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GSEP Corner

Articles written by students who are part of the CERIC Graduate Student Engagement Program (GSEP) are compiled in this section of the ContactPoint website. (French-language articles are found on OrientAction.) CERIC encourages the engagement of Canada’s full-time graduate students whose academic focus is in career development and/or related fields through the GSEP. For more information on GSEP, visit the CERIC website at ceric.ca/grad_program.

The Loss of a Professional Home and the Search for Career Adaptability: The Disequilibrium of Immigration

  by Lorraine Godden In July 2009, my family and I immigrated to Canada from England. As a woman in my forties, I had built a career in education in England where I felt I was making a useful contribution to society. My skills and experience were, it seemed, of value, and I had a sense of belonging within my professional environment. I felt I had achieved a professional home. Throughout the planni... Read More »

Research: Creativity and Career Counselling

by Lauri Mills I am currently a graduate student working on my thesis in the area of creativity in career counselling, specifically the experience of career counselling professionals in using creativity with clients. Counselling literature has different ways of considering creativity; however, for the purposes of my research, I define creativity as divergent thinking, or “thinking in a broad, flex... Read More »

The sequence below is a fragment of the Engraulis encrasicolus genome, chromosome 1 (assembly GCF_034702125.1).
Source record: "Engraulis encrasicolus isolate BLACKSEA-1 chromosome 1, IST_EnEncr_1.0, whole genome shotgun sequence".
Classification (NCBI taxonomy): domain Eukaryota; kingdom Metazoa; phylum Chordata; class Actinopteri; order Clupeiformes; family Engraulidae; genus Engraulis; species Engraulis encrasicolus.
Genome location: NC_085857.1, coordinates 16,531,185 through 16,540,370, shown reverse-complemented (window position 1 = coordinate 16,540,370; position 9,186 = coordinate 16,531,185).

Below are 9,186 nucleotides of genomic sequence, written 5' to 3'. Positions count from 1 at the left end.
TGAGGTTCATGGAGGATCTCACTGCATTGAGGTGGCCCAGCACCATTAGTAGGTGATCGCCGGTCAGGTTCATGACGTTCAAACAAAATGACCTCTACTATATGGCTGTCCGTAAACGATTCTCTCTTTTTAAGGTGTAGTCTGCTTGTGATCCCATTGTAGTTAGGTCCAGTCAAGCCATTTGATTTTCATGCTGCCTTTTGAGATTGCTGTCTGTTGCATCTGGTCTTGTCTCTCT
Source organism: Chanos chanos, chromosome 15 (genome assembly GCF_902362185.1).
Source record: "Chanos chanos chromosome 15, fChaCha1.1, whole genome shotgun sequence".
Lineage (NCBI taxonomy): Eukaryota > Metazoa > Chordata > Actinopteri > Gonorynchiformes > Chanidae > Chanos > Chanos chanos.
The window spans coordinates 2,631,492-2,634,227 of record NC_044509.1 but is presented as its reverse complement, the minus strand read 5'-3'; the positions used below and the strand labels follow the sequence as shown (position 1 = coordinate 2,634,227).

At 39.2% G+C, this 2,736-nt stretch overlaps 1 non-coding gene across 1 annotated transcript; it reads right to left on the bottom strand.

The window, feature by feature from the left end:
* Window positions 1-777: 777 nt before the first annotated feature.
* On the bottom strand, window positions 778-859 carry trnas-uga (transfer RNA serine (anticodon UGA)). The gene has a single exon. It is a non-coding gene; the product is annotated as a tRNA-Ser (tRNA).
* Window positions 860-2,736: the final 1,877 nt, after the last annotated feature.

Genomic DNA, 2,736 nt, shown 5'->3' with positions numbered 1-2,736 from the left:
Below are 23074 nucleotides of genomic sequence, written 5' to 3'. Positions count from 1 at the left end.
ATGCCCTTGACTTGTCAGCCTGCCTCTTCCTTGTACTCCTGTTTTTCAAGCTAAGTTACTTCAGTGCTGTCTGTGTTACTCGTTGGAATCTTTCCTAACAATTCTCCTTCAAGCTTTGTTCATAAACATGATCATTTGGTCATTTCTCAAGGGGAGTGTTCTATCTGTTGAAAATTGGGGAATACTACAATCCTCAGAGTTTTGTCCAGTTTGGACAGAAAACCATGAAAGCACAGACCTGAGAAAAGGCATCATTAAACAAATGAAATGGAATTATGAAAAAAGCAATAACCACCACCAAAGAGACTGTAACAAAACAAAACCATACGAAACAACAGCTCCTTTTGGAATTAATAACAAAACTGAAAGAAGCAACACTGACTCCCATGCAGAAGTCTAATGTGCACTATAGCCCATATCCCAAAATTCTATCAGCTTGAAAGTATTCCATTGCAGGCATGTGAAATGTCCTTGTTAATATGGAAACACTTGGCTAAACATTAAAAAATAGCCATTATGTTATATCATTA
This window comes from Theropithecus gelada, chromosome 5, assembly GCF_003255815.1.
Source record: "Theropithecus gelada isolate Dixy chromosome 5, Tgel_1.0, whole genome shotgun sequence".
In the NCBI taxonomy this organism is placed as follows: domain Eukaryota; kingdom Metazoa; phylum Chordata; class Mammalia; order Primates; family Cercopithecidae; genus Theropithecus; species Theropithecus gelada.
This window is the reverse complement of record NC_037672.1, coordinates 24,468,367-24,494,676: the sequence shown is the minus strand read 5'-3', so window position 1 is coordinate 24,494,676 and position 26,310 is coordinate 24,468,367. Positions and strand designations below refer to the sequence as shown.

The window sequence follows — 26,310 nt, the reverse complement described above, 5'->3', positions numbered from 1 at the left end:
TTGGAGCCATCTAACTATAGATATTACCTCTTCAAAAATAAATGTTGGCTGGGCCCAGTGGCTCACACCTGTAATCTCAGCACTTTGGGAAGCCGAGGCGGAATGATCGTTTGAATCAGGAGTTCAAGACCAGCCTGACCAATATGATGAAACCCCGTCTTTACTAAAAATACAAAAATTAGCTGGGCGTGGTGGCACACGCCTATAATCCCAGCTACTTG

New Programs and Initiatives: Professional Skills Development for International Students

by Lynn Walsh and Jennifer White International students often have culturally different approaches to job search, and combined with language barriers, job search can be frustrating and cause anxiety. Providing adequate support to this population and fostering relationships for students with industry representatives and the employer community resulted in the creation of the Professional Skills Deve... Read More »

One Stride Closer: Psychological Considerations of the Immigrant Career Transition

by Basak Yanar Each year Canada welcomes some 200,000 immigrants – over half of which are “skilled” – eager to develop successful careers in their new country.1 Government initiatives and settlement agencies provide a wide array of programs designed to facilitate their entrance into the Canadian labour market. Although 80% of Canada’s immigrants succeed in finding full-time employment after two ye... Read More »

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